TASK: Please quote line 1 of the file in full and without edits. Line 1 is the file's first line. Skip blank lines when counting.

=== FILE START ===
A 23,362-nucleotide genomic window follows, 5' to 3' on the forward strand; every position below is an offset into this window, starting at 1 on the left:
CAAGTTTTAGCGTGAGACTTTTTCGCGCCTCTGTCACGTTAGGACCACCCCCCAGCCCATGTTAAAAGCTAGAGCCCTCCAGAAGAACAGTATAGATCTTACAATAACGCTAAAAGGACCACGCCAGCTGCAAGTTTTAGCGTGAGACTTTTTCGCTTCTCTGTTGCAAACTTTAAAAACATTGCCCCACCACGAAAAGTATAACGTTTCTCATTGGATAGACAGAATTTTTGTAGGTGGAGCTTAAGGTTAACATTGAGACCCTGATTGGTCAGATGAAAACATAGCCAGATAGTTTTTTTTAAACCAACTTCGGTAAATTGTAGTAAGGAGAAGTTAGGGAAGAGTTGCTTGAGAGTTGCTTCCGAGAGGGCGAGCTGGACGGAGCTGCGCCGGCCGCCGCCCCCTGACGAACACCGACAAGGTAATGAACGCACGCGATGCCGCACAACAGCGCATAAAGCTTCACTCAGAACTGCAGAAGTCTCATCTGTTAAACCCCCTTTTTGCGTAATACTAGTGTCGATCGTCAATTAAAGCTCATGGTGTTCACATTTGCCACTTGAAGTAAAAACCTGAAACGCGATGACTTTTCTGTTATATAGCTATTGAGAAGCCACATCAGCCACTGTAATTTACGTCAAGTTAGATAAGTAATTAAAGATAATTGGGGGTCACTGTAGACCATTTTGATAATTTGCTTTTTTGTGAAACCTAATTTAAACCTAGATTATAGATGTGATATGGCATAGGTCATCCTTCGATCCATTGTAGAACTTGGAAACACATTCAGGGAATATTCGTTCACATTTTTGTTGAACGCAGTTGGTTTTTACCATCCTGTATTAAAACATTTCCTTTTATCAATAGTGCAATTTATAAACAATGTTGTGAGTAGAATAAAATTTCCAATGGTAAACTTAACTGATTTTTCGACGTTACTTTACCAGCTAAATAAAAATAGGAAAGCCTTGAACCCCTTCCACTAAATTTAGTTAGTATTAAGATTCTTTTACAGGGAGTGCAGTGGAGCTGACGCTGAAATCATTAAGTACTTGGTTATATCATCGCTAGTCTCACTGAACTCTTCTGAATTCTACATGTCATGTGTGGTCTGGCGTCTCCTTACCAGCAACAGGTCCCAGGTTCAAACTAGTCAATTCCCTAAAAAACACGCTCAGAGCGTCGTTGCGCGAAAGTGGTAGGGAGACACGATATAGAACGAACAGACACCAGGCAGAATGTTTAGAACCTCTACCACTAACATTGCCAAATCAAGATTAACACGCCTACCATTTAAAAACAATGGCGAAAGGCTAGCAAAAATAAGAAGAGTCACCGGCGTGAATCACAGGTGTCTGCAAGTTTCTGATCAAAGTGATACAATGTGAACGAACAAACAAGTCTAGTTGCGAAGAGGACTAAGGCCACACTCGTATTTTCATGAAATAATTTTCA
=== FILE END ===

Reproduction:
A 23,362-nucleotide genomic window follows, 5' to 3' on the forward strand; every position below is an offset into this window, starting at 1 on the left: